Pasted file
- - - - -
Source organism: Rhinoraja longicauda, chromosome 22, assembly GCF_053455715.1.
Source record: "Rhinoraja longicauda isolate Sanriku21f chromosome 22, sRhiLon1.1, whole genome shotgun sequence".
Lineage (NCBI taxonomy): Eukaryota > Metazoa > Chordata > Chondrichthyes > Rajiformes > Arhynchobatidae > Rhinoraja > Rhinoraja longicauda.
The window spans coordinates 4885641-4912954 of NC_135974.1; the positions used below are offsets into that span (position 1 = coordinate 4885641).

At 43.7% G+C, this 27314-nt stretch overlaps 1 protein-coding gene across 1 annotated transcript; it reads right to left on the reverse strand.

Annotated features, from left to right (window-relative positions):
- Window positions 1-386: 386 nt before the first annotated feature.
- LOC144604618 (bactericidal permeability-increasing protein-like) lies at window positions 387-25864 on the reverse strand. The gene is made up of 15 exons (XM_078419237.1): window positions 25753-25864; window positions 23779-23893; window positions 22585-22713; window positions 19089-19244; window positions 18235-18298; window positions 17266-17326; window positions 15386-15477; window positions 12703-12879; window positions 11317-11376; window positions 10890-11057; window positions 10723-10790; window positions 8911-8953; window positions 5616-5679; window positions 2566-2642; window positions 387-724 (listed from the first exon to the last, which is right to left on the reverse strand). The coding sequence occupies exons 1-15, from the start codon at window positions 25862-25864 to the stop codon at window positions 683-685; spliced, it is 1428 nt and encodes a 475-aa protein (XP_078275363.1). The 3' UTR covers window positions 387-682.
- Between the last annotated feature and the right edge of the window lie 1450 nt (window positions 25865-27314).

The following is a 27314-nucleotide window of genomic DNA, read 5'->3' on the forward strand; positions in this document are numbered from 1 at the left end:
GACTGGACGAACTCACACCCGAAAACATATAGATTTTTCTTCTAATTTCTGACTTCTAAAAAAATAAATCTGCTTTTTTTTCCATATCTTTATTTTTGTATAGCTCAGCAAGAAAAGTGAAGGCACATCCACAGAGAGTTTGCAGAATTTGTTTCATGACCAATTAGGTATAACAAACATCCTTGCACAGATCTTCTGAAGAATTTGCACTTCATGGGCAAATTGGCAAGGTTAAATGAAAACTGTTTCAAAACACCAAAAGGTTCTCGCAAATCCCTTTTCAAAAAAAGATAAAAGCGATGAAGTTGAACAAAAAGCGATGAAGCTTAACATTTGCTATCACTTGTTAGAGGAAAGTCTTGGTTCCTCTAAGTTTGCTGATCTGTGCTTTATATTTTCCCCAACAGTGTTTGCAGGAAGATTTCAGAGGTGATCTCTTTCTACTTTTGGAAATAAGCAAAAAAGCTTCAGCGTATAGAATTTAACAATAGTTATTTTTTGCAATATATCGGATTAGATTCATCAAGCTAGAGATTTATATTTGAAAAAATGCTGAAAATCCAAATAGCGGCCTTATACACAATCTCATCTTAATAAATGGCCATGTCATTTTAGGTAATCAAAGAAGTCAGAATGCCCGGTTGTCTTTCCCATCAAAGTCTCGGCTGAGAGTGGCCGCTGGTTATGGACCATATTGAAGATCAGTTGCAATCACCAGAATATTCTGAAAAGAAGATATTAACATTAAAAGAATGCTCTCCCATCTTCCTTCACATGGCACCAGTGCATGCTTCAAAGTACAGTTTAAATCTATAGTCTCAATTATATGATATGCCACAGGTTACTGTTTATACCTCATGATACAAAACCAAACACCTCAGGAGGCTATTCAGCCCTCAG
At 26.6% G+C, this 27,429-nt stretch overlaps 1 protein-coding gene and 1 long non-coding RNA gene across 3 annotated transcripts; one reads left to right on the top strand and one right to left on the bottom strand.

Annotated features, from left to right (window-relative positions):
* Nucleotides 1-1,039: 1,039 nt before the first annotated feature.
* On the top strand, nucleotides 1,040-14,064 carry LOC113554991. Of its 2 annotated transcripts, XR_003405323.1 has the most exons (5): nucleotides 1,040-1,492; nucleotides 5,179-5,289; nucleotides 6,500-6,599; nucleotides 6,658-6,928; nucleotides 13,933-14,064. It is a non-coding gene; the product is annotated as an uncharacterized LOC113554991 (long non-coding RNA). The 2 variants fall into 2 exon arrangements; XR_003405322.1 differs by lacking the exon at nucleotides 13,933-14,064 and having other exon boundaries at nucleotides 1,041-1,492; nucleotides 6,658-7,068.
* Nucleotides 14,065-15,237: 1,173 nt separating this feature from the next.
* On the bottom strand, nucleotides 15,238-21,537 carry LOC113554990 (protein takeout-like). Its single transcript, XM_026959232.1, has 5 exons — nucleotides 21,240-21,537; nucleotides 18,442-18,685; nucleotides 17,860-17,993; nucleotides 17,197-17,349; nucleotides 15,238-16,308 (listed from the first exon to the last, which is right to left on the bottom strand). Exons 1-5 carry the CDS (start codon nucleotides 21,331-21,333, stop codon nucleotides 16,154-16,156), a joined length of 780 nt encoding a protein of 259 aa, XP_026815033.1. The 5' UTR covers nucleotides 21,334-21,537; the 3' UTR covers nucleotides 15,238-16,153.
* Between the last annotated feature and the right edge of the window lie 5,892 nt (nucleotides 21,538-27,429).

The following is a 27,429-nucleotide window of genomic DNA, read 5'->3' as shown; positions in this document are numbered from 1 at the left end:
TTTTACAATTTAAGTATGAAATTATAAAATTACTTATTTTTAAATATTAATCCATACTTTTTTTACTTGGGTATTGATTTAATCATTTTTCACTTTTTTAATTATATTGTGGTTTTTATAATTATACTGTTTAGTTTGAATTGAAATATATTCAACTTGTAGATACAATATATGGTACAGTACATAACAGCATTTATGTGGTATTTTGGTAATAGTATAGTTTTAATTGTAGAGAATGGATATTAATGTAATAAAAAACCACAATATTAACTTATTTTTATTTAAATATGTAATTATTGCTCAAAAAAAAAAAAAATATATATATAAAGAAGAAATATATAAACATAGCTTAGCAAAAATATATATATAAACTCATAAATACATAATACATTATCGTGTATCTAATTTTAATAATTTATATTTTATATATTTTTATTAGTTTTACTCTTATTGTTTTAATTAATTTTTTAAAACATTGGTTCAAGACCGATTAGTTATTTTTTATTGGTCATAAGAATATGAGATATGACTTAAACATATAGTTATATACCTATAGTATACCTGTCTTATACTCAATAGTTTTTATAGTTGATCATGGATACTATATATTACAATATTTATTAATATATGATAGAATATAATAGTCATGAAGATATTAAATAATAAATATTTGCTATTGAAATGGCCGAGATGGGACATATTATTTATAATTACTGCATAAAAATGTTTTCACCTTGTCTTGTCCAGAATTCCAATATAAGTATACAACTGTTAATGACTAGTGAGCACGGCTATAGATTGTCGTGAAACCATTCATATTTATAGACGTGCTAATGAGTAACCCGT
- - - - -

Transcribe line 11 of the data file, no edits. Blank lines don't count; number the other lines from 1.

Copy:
GACTGGACGAACTCACACCCGAAAACATATAGATTTTTCTTCTAATTTCTGACTTCTAAAAAAATAAATCTGCTTTTTTTTCCATATCTTTATTTTTGTATAGCTCAGCAAGAAAAGTGAAGGCACATCCACAGAGAGTTTGCAGAATTTGTTTCATGACCAATTAGGTATAACAAACATCCTTGCACAGATCTTCTGAAGAATTTGCACTTCATGGGCAAATTGGCAAGGTTAAATGAAAACTGTTTCAAAACACCAAAAGGTTCTCGCAAATCCCTTTTCAAAAAAAGATAAAAGCGATGAAGTTGAACAAAAAGCGATGAAGCTTAACATTTGCTATCACTTGTTAGAGGAAAGTCTTGGTTCCTCTAAGTTTGCTGATCTGTGCTTTATATTTTCCCCAACAGTGTTTGCAGGAAGATTTCAGAGGTGATCTCTTTCTACTTTTGGAAATAAGCAAAAAAGCTTCAGCGTATAGAATTTAACAATAGTTATTTTTTGCAATATATCGGATTAGATTCATCAAGCTAGAGATTTATATTTGAAAAAATGCTGAAAATCCAAATAGCGGCCTTATACACAATCTCATCTTAATAAATGGCCATGTCATTTTAGGTAATCAAAGAAGTCAGAATGCCCGGTTGTCTTTCCCATCAAAGTCTCGGCTGAGAGTGGCCGCTGGTTATGGACCATATTGAAGATCAGTTGCAATCACCAGAATATTCTGAAAAGAAGATATTAACATTAAAAGAATGCTCTCCCATCTTCCTTCACATGGCACCAGTGCATGCTTCAAAGTACAGTTTAAATCTATAGTCTCAATTATATGATATGCCACAGGTTACTGTTTATACCTCATGATACAAAACCAAACACCTCAGGAGGCTATTCAGCCCTCAG